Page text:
Courthouse sees office heads out in kitten rescue operation

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ELLIJAY, Ga. – In a day reaching back to times gone past and idyllic tv shows with firemen retrieving a kitten from a tree, Gilmer saw a minor operation that reached major officials at the county courthouse today. A rescue operation was undertaken involving Fire Chief Daniel Kauffman, Sheriff Stacy Nicholson, Maintenance Director Eric Playford, and Animal Shelter Director Daniel Laukka standing in the heat with several county employees and, eventually, employees from Georgia Power. Instead of up a tree, this kitten was trapped underground.

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Pushed into an in-ground electrical box, the kitten was able to be lured into a cage and rescued.

All of this effort came for a rescue operation of a small, black kitten who had fallen into an underground pipe. According to the Sheriff’s Office, “It all started with a plea from a courthouse customer to help a trapped kitten.” Those who helped discovered the stranded, starving kitten that had found its way into an empty pipe for future underground power lines.

So began two hours of efforts to first lure the kitten to the vertical section of pipe and then to push it towards an underground electrical box with open space and a lid. Animal Shelter Director Daniel Laukka told FYN that when he was first called, he had no idea what he was driving to. Once on scene, he said that the heads of the different departments and offices quickly tried to entice the kitten back to where they assumed it fell in so she could be pulled out. However, the pipe had a three-feet long vertical section, thus the idea to encourage her to latch on to a towel.

Later, the plan changed as Georgia Power was able to help officials access a large electrical box with enough open space for a trap to be lowered in. It was then that they pushed the kitten through the pipe with cables, a towel, and a small camera inside the pipe. Once in the concrete box, the plugged the pipe and had the trap waiting with some canned food for bait. Laukka said at that point, it didn’t take long at all for the kitten to enter the trap and be rescued.

Named “Piper” for its discovery location, the black kitten is now at the Gilmer County Animal Shelter recovering. As if this story didn’t have a happy enough ending, Laukka confirmed that the citizen who originally reported hearing the kitten when entering the courthouse said they would also like to adopt Piper.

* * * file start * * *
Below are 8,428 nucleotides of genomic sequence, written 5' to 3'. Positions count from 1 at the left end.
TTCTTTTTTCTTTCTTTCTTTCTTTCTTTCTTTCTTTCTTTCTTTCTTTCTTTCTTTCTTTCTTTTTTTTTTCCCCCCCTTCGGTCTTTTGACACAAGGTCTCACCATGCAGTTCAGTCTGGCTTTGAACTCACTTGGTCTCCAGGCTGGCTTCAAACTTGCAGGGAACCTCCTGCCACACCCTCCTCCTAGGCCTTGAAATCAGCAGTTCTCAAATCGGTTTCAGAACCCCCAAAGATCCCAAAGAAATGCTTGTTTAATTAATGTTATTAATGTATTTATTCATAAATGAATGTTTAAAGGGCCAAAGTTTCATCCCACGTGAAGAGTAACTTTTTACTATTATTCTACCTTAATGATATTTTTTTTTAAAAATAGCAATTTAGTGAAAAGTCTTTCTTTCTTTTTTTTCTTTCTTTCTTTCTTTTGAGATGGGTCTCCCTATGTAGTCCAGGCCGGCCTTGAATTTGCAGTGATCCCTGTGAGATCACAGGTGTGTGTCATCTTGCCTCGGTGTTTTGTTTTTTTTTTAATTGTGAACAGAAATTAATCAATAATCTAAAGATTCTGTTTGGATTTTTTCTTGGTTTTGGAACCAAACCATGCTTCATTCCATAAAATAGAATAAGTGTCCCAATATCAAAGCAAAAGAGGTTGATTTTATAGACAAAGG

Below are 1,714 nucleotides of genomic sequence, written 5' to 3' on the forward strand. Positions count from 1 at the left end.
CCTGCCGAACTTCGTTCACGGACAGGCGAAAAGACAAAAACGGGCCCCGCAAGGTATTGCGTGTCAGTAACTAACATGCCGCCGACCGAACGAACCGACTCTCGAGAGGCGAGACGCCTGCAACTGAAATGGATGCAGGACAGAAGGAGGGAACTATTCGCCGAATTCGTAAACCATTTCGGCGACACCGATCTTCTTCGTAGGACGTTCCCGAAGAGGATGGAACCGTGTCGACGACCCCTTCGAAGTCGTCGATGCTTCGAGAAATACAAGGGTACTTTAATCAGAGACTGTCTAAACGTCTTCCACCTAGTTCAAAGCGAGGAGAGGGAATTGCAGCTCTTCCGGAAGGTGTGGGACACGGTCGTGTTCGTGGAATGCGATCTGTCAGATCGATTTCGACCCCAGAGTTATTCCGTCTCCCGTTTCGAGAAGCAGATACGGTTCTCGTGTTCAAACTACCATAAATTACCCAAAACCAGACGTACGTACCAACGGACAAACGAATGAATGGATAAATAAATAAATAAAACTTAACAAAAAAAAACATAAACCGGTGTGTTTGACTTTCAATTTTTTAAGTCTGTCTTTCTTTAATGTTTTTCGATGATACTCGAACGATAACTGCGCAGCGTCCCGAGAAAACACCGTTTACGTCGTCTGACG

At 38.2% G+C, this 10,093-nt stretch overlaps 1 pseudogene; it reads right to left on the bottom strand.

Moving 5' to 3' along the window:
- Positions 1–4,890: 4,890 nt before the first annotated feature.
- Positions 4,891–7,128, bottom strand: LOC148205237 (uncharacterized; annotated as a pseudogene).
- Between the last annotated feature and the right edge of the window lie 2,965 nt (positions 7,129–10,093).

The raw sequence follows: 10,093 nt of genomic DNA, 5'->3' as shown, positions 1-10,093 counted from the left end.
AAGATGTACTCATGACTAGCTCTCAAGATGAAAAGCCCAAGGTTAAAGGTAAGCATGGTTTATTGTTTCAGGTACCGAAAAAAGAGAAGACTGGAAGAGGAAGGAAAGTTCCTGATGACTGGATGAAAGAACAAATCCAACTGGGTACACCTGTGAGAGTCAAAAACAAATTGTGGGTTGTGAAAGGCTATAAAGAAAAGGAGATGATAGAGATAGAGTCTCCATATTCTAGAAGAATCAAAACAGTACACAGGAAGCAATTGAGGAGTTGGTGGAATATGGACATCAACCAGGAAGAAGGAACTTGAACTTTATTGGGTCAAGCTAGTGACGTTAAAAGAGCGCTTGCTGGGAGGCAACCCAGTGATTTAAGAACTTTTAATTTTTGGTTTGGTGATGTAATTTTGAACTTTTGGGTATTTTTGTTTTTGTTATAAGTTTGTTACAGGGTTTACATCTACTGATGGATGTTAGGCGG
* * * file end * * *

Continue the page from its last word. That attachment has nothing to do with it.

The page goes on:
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Officially rescued from her time in underground pipes for future electrical cables, the newly named “Piper” is recovering at the Gilmer Animal Shelter.

Laukka said it is a real blessing to have her adopted out so quickly as she would require a cage all to herself. He noted that the Animal Shelter has checked the kitten for a chip or any sort of identification, but it appears to be a stray. He said, “One of the citizens that live near the courthouse has brought us about five kittens over the last few days from that area. So, it could be from that litter.”

Although scared at first, the kitten has responded well to interaction so far, he noted it seems very young and, with its good response, doesn’t seem to be going feral. He noted that if you can get hands on kittens before roughly 8 weeks old, they can be tamed before getting too feral. He also stated that situations like this, with animals trapped in underground areas, are very rare in the county, making this a bit of an adventure for both the animal and the humans looking help it.

When asked if she would have been difficult to adopt due to superstitions and thoughts on black cats, he said that many people also hear these rumors and specifically look for black cats to help balance out any difficulty due to fur color. But, the shelter is currently at about 85 percent capacity in the middle of “cat and kitten season.” In May, the Animal Shelter took in over 150 cats and kittens and June has seen another 100.

Continuing operations to share animals with other shelters for adoption are helping, but he noted that progress is also being made on the county’s expansion at the shelter. Laukka said he has been finalizing the architectural process and hopes the county will be bidding the project out in the coming months with construction possible to begin this fall. This project was reported on in February 2021 when major donations from citizens kickstarted the process to first plan, then design, and now go through architects for the bid specifications, and soon to be constructed.

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